I’m holding the hand of a man
who killed 25 people in Vietnam.
He said he could see the whites
of their eyes, and marked off
each kill on his helmet.
The syringe is scarier than anything
he saw in that jungle, he says. He squeezes
tighter, nearly melding my skin and the nitrile.
He’s screwing up his face, a face that saw
more of death than I ever will, because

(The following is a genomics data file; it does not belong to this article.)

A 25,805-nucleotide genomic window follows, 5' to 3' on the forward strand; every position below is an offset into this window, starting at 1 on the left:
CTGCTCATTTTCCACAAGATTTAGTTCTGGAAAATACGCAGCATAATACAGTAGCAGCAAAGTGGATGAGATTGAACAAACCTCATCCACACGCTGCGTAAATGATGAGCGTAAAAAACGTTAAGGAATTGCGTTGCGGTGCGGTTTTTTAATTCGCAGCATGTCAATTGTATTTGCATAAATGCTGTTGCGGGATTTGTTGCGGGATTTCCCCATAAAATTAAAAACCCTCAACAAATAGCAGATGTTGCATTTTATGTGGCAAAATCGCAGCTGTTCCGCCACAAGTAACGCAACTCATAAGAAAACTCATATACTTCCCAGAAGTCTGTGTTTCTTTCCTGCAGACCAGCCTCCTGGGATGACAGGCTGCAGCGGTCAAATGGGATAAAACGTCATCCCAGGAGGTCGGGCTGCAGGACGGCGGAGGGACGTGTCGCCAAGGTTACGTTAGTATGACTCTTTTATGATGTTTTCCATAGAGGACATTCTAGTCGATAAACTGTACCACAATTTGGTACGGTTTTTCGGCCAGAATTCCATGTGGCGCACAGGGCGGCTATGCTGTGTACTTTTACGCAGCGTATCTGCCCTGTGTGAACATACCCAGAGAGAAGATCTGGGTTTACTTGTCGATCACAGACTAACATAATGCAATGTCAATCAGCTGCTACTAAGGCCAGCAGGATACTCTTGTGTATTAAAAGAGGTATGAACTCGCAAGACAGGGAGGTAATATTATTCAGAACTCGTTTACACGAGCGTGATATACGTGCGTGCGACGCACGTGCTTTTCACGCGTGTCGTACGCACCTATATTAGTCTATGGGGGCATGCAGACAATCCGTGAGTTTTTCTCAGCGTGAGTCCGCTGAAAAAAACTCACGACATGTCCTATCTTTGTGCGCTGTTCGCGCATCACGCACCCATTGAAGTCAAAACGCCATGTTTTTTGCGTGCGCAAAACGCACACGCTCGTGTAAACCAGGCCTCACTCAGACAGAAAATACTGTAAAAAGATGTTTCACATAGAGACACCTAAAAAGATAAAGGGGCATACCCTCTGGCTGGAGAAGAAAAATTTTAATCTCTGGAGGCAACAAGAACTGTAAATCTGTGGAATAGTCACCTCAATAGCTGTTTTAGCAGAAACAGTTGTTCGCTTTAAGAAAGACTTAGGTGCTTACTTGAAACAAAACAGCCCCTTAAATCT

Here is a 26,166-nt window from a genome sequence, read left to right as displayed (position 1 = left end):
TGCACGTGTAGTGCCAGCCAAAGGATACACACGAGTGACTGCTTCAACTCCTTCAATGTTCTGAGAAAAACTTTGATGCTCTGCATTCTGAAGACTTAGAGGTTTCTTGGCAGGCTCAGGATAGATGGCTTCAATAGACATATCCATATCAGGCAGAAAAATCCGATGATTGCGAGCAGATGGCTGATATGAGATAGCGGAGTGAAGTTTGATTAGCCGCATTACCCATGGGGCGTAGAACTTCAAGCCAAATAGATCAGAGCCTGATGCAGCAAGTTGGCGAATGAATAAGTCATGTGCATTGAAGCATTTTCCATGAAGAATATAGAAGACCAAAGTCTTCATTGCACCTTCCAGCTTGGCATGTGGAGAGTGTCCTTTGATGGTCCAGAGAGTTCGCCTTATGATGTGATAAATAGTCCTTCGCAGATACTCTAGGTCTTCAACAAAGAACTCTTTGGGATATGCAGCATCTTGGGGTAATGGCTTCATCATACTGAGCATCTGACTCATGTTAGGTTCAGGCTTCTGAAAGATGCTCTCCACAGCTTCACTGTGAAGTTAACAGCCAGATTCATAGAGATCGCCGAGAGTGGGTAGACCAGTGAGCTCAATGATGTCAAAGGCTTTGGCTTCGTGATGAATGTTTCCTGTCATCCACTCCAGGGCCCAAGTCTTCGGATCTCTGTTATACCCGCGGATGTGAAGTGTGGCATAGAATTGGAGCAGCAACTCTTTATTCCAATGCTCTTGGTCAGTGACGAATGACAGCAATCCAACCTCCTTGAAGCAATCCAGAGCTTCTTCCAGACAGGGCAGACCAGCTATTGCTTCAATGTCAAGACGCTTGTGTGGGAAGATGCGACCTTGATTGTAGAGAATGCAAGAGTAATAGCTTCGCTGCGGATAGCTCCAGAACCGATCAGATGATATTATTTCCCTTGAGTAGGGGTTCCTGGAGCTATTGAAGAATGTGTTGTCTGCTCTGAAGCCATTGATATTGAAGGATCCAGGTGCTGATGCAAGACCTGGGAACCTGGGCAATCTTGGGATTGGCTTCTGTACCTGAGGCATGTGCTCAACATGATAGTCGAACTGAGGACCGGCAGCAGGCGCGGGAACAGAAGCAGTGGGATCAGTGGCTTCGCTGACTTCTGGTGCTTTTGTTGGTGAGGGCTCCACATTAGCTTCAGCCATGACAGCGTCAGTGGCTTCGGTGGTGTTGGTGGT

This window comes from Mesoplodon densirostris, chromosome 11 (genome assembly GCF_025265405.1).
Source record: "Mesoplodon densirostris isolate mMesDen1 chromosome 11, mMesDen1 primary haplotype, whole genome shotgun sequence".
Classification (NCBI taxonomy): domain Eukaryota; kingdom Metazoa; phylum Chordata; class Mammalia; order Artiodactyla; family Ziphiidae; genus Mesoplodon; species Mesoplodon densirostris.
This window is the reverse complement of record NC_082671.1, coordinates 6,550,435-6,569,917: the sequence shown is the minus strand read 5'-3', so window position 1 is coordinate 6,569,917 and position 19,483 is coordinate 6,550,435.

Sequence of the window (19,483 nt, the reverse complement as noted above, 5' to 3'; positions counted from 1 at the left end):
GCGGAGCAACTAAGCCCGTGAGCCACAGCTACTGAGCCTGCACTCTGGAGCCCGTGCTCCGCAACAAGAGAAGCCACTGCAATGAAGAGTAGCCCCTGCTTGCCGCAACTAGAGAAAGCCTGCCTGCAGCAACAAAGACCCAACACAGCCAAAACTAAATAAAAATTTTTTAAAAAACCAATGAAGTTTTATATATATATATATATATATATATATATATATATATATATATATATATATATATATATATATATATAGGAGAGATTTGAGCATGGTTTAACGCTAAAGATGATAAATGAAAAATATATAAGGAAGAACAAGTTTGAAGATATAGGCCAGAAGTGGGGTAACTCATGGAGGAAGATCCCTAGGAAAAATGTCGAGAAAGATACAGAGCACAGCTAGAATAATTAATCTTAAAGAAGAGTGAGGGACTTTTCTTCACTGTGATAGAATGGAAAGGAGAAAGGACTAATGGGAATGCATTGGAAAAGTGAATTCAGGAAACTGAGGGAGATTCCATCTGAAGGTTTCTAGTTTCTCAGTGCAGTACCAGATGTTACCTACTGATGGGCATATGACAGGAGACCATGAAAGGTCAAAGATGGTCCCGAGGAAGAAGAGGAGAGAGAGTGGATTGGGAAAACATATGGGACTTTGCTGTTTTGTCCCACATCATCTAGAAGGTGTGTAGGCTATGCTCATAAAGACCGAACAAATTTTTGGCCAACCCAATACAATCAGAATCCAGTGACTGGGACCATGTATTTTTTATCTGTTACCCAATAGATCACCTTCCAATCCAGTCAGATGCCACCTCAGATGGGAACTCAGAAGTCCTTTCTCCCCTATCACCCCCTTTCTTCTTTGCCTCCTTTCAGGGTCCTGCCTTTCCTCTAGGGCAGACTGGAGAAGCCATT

of the whine of the drill. He says
it’s worse than listening to the screams
of children in a burning village.
In a plush chair, easy listening wafting
through the halls, paintings of ships,
awards and accolades, it’s worse
than the jungle. Like pulling teeth.
Emily Bonner is a recent graduate of the MFA creative writing program at Old Dominion University in Norfolk, Virginia. Her work has been featured in The Barely South Review and currently works as a dental assistant.